# Simple Derivation of Functional Equation Question (L'Hospital's Rule)

First, the question is:

$f$ is a differentiable function and $f : R \rightarrow R$

$xf(x)-yf(y)=(x-y)f(x+y)$

$f'(2x)=?$

My approach for problem is using L'Hospital's rule: $$\frac{xf(x)-yf(y)}{x-y}=f(x+y)$$ Assuming $y=x$ $$\lim_{y\to{x}} \frac{xf(x)-yf(y)}{x-y} = f(2x)$$ Taking the limit using l'hospital's rule: $$(yf'(y)+f(y))|_{y=x} = f(2x)$$ Taking the derivative of both sides: $$f'(x)+xf''(x)+f'(x)=2f'(2x)$$ But the answer is $f'(2x)=f'(x)$

How is this possible?

• Could it be that $f$ must have the form $f(x)=ax+b$? (All such functions satisfy the functional equation.) May 18 '15 at 20:10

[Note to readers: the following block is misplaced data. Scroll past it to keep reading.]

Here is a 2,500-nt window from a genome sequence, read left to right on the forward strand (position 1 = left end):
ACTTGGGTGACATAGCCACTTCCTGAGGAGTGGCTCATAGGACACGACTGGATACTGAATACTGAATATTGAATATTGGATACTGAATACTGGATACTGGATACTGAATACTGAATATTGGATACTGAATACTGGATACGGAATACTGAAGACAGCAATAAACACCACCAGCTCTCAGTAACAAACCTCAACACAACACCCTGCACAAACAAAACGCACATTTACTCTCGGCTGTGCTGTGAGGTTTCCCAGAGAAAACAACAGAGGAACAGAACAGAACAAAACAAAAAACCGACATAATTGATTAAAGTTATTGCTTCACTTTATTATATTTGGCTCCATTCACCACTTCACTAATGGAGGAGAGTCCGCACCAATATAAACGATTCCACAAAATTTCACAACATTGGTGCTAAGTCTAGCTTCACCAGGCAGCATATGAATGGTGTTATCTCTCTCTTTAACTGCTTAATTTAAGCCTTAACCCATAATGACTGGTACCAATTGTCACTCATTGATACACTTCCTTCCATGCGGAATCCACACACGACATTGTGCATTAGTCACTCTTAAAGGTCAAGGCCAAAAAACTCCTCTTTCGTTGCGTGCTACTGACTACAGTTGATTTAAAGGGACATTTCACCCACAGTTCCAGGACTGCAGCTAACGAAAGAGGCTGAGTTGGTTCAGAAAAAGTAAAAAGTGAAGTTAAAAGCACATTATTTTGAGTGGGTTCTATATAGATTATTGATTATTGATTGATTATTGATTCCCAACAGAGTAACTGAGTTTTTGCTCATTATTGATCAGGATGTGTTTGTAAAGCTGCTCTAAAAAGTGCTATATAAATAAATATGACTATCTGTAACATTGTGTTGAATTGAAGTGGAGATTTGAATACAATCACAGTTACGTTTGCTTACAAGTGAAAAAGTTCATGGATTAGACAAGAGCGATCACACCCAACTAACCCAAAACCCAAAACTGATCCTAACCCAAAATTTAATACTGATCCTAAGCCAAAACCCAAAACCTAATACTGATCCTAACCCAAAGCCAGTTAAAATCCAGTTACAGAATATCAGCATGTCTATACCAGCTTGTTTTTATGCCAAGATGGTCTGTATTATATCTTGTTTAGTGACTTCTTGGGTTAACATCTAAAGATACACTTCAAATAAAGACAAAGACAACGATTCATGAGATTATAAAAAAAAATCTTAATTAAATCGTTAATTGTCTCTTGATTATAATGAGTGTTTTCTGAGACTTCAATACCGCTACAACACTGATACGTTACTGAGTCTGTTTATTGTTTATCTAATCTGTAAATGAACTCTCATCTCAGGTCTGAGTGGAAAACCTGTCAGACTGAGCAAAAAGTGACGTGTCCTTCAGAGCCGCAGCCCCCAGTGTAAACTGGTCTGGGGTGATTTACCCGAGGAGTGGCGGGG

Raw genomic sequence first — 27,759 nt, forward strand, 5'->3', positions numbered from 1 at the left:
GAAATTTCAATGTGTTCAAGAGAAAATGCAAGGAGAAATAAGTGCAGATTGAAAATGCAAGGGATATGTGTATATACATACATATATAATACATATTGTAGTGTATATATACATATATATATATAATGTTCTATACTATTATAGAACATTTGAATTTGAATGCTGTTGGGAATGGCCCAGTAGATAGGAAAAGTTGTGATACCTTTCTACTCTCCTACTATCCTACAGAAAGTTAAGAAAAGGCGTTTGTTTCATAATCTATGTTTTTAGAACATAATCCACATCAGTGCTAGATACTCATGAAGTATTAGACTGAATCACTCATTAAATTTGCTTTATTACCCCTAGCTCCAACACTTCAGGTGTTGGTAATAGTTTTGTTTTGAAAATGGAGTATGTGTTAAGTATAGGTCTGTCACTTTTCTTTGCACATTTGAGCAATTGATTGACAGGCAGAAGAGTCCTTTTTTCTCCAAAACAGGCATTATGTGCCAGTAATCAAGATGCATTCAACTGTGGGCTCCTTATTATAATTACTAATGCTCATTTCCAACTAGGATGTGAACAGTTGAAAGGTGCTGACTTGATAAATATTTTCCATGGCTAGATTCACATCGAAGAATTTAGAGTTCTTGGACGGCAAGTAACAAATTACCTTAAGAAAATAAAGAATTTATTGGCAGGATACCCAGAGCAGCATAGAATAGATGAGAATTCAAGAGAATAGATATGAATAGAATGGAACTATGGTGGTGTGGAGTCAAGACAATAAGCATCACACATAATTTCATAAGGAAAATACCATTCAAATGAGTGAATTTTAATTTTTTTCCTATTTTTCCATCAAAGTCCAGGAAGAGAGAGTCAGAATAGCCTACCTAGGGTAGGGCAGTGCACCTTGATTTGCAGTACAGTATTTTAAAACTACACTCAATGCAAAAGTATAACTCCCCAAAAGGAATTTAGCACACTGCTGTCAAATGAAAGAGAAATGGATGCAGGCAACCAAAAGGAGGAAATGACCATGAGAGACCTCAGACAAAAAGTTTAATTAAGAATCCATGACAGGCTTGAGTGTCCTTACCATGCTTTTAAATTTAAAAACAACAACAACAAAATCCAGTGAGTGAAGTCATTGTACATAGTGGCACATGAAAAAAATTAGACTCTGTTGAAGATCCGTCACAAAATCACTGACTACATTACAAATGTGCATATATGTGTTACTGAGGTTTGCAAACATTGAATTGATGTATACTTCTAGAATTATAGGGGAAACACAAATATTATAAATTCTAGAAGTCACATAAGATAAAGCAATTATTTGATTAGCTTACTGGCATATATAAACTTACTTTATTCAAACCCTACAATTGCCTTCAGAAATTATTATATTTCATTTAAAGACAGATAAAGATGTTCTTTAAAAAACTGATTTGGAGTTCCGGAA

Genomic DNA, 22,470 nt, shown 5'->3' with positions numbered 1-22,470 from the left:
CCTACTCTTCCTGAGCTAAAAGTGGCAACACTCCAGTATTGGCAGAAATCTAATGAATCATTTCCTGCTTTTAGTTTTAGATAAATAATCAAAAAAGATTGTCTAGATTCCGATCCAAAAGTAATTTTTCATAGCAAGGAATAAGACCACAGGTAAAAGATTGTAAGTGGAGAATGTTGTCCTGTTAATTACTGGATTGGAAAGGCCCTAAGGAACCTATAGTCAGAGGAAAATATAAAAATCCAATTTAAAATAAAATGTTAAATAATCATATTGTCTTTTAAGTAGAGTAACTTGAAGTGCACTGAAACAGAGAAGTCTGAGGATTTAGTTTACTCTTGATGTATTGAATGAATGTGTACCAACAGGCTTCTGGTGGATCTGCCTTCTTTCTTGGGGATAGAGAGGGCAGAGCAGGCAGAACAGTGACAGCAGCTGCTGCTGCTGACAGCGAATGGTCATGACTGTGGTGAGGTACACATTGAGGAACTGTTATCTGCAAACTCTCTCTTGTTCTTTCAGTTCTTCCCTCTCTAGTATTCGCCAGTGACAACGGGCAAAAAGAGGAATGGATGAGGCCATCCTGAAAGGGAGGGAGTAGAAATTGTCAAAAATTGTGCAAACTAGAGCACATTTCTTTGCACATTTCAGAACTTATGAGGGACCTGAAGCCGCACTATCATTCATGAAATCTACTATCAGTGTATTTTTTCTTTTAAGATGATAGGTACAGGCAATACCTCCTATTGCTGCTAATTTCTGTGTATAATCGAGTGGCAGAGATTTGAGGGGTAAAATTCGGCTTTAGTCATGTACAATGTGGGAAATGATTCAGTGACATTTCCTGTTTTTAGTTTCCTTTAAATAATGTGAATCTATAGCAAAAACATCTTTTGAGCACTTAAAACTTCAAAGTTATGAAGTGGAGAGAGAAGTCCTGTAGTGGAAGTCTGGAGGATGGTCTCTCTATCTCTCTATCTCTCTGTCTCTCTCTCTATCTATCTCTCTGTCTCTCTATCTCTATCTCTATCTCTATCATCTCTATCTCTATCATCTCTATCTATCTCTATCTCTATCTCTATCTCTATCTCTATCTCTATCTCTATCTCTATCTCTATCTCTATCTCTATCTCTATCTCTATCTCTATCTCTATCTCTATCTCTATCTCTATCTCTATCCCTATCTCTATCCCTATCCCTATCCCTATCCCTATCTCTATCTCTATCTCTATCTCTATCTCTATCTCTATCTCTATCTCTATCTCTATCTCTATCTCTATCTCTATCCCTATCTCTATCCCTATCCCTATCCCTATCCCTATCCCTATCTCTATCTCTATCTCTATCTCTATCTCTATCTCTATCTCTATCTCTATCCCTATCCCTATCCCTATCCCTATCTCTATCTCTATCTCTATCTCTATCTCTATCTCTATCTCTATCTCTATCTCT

• @mickep thanks, but what's wrong with my solution? Is there a way not using functional equation techniques ie. finding the function? Maybe a calculus route? May 18 '15 at 20:21
• I'm not sure, but if $f$ is as I wrote above, then $f''(x)=0$, and thus $2f'(x)=2f'(2x)$, so the statement follows. I have to sleep, but I'll have a look at this problem tomorrow again... May 18 '15 at 20:25

In equation $$xf(x)+yf(y)=(x-y)f(x+y),$$ differentiate with respect to $x$ to get $$xf'(x)+f(x)=(x-y)f'(x+y)+f(x+y).$$ Now, set $y$ to $x$ and to $-x$ to deduce that $$xf'(x)+f(x)=f(2x)=2xf'(0)+f(0),$$ which proves that $f(x)=xf'(0)+f(0).$